2018-2019 Wheat Situation and Outlook: Potential for Greater Exports?
Todd D. Davis, Extension Grain Marketing Specialist
The August World Agricultural Supply and Demand Estimates (WASDE) report released on August 10 provided an update of the U.S. and world wheat supply and use fundamentals. Most of the farm press focused on the report’s estimates for corn and soybeans as the August report has the first production estimates based on in-field measurements and a survey of farmers. Winter wheat, on the other hand, has used in-field measurements and farmer surveys to estimate the 2018 yield since May. The USDA reports reveal the potential for a bullish wheat market based on declining U.S. stocks as well as reduced stocks and production in major exporting countries.
USDA is projecting ending stocks to be reduced by 165 million bushels to 935 million bushels for the 2018-19 marketing-year (Table 1). If realized, this would be a 46-day reduction in stocks and would be the smallest relative ending stocks since the 2014-15 marketing-year. This reduction in ending stocks will support higher farm-level wheat prices with the U.S. farm price projected at $5.10/bushel for the 2018-19 marketing-year (Table 1).
The August report reduced yield by 0.1 bushels/acre from the previous estimate, which resulted in a 4 million bushel reduction in the 2018 wheat crop from the July estimate. Total wheat supply is projected to increase by 33 million bushels from last year due to a smaller carry-in and reduced imports.
Total wheat use is projected to increase by 199 million bushels primarily due to a greater quantity exported. USDA is likely overstating wheat feed use given the apparent abundance of corn. Regardless, the strong use will reduce stocks.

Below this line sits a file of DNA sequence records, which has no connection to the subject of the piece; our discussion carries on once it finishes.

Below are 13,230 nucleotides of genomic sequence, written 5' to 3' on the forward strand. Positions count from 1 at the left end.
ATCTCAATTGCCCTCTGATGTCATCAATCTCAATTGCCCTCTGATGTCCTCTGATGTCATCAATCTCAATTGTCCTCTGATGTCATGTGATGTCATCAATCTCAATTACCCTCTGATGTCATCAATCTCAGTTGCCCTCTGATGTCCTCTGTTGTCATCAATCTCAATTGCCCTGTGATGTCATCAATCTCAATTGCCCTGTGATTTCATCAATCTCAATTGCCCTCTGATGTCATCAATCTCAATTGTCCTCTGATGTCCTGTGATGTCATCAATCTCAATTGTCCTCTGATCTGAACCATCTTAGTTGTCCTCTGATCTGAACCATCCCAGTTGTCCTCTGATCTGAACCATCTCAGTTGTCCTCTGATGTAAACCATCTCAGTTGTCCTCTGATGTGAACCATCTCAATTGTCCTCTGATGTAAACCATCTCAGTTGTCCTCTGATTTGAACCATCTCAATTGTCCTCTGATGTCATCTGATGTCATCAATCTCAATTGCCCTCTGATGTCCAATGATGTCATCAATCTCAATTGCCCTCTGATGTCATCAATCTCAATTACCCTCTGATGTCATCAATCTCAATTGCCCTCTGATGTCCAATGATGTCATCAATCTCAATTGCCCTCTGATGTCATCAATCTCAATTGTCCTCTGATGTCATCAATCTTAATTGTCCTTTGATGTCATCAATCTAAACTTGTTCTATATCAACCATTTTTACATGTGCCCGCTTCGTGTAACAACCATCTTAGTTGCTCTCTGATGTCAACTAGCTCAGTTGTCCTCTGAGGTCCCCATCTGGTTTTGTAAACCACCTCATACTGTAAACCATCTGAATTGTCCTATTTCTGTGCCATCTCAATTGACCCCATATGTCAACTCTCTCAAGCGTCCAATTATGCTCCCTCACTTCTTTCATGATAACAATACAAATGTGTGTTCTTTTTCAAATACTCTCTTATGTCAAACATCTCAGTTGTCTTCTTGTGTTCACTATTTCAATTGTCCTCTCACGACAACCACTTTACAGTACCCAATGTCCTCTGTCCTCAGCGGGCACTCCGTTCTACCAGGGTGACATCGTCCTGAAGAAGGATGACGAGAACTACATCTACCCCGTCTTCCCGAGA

World wheat stocks are also projected to decline in the 2018-19 marketing-year. The August report projects global wheat stocks to be lowered by almost 613 million bushels from last year. The projected change in wheat stocks for the primary wheat producing and exporting countries are shown in Figure 1. The European Union (EU) and the Former Soviet Union (FSU) are projected to trim wheat stocks by 147 and 228 million bushels, respectively. Also, Australia and Canada are projected to have lower stocks. Production problems globally may provide an opportunity for the United States to export more wheat as we serve as the reserve supplier for the rest of the world. Exports may shift to the United in early 2019 once other countries do not have an export able supply available at competitive prices. Further increases in U.S. exports will help reduce domestic stocks and provide fundamental support for higher wheat prices. Again, this may take some time to develop as the rest of the world turns to the residual supplier for wheat.
I have not had the opportunity to say this in quite a while – wheat market fundamentals have become more bullish, and wheat may be an alternative for Kentucky farmers who have not seeded wheat the last few years. Farmers ought to budget potential returns to a wheat/
double-crop soybean enterprise for 2019. Especially if both the corn and soybean markets
remain under pressure due to trade uncertainty and large 2018 corn and soybean crops.